In this WordPress tutorial video, I respond to the following question on how to create, install and use a WordPress child theme:
Can you please explain child themes in the simplest terms possible? Also it would be really awesome to demonstrate buying a theme from themeforest, creating the child theme in a WordpPress installation, and going through a theme update process without disrupting child customizations. Take it from theme purchase through theme update. This demo is greatly needed in the beginner WP developer community. Thanks.
Ok so I set to work on a step-by-step answer to this request. I omitted the buying of a ThemeForest theme part and used the default Twenty Eleven theme instead. However, the tutorial can be applied to any WordPress theme, free or premium.
There are 3 main parts to this tutorial: part one looks at what a WordPress child theme is and why you might use one. Part two looks at how to create a child theme using a basic style.css file. Part 3 explains how to use the child theme and how to deal with parent theme updates.
Below is the basic code required for the style.css file:[wpsm_codebox style=”2″]
/* Theme Name: Twentyeleven Child Description: Child theme for the twentyeleven theme Author: Your name here Template: twentyeleven */ @import url("../twentyeleven/style.css");[/wpsm_codebox]
And as promised in the video, here are some recommended open source FTP clients and Text Editors for use in modifying your child themes:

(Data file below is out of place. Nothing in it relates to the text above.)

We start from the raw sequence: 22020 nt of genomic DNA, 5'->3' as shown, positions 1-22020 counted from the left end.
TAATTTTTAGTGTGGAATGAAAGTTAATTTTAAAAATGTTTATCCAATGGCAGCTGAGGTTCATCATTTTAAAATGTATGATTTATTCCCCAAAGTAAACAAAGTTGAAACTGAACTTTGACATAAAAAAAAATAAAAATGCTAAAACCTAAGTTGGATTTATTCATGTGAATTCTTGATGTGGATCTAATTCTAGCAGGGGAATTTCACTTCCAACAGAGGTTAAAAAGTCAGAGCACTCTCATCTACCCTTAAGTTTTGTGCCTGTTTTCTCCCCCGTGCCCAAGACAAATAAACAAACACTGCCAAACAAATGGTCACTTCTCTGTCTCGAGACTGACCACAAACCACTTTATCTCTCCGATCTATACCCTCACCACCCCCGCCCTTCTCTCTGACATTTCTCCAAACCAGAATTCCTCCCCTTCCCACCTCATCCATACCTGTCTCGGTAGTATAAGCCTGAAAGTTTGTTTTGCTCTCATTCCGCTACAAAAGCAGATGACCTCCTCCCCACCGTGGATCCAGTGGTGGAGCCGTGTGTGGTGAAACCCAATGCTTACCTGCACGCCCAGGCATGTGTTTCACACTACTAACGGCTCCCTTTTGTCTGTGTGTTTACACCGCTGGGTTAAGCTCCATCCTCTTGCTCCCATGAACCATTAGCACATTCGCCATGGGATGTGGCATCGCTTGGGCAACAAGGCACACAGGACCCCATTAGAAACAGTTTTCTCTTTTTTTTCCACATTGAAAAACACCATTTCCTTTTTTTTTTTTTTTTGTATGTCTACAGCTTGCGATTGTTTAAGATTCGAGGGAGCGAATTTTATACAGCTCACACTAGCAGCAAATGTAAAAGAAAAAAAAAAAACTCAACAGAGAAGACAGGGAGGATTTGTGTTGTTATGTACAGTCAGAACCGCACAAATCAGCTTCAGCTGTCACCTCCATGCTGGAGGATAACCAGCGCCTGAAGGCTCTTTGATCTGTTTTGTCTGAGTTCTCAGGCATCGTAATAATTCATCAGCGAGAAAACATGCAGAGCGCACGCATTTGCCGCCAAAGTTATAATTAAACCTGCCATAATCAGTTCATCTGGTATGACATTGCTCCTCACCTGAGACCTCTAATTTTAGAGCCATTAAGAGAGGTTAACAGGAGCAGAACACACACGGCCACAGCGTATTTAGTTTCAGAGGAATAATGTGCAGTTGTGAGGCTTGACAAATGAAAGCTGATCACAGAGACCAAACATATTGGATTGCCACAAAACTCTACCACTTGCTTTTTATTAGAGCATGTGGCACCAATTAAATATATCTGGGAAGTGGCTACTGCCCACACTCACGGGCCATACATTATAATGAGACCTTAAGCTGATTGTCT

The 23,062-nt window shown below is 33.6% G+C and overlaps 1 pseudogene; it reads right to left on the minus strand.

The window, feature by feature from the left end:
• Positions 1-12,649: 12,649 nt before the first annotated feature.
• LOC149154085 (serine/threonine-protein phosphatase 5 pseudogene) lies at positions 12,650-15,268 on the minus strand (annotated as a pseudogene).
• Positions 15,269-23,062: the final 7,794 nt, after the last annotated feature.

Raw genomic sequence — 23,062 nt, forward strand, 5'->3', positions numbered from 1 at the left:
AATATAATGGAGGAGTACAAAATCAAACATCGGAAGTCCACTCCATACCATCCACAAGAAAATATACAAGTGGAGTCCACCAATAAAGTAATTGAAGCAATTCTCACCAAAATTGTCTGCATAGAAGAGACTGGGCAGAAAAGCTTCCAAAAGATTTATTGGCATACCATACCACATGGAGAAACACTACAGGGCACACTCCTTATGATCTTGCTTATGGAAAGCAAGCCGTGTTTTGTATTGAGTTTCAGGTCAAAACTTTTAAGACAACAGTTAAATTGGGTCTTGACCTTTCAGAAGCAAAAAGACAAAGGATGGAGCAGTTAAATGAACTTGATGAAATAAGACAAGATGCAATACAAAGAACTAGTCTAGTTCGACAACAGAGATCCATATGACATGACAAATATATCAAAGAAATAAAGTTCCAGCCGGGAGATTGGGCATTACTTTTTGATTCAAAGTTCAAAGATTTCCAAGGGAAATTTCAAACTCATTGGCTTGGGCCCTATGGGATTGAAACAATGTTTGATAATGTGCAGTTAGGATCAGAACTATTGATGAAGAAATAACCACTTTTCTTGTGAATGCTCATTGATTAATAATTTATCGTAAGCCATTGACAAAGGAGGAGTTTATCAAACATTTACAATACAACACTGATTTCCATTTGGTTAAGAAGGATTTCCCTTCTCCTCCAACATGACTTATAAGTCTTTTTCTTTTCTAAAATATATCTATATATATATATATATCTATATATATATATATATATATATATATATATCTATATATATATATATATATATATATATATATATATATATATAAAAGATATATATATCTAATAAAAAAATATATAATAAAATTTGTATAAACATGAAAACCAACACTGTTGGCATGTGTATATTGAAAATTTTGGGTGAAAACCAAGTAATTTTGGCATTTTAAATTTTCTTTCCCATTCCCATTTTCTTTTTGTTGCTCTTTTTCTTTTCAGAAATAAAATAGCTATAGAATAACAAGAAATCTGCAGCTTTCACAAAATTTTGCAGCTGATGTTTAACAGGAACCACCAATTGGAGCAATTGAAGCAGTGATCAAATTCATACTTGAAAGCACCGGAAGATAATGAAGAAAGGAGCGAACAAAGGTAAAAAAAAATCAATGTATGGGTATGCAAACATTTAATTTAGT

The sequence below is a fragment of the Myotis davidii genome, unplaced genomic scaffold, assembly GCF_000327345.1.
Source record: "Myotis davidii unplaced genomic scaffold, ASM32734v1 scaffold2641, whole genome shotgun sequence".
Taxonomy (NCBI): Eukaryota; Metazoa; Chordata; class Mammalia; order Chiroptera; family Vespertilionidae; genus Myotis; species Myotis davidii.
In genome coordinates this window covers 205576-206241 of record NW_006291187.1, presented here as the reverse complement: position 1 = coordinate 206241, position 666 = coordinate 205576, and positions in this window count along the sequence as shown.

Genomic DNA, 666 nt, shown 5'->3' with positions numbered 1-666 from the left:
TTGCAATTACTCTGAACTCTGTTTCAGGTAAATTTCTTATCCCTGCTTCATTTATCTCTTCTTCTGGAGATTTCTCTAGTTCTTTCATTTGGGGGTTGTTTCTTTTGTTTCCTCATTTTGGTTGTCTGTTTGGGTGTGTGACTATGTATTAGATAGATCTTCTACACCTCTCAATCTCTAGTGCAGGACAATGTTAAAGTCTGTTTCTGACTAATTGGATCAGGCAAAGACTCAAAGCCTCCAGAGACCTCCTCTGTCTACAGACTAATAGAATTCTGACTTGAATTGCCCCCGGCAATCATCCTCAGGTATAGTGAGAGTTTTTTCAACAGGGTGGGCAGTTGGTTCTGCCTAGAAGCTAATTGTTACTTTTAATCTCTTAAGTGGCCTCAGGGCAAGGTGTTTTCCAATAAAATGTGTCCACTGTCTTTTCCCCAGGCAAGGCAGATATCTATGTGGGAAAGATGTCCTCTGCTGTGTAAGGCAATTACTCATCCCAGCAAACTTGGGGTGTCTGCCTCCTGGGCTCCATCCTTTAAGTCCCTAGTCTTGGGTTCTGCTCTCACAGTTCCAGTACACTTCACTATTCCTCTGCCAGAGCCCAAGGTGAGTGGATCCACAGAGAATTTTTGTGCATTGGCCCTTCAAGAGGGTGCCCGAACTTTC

Filezilla is one of the most popular Open Source FTP solutions available and it works on Mac, Windows and Linux. It is reliable software with a user-friendly interface. Highly recommendable.
Cyberduck is an open source SFTP (SSH Secure File Transfer) and FTP browser built from the ground up with usability in mind, with a friendly graphic interface. This is for Mac only.
elRTE is a WYSIWYG HTML editor for Web written using jQuery. It features rich text editing, options for changing its appearance and style, insertion and management of HTML elements with formatting, viewing and editing HTML code.
jEdit is a programmer’s text editor written in Java. It uses the Swing toolkit for the GUI and can be configured as a rather powerful IDE through the use of its plugin architecture.
Notepad++ is a source code editor and Notepad replacement, which supports several programming languages and runs under the MS Windows environment. Its features include syntax highlighting, WYSIWYG, auto-completion, multi document/view and more.
I hope this is of some use. If you have further tips or ideas on this topic, I’d be grateful if you could let me know in the comments below. Thanks.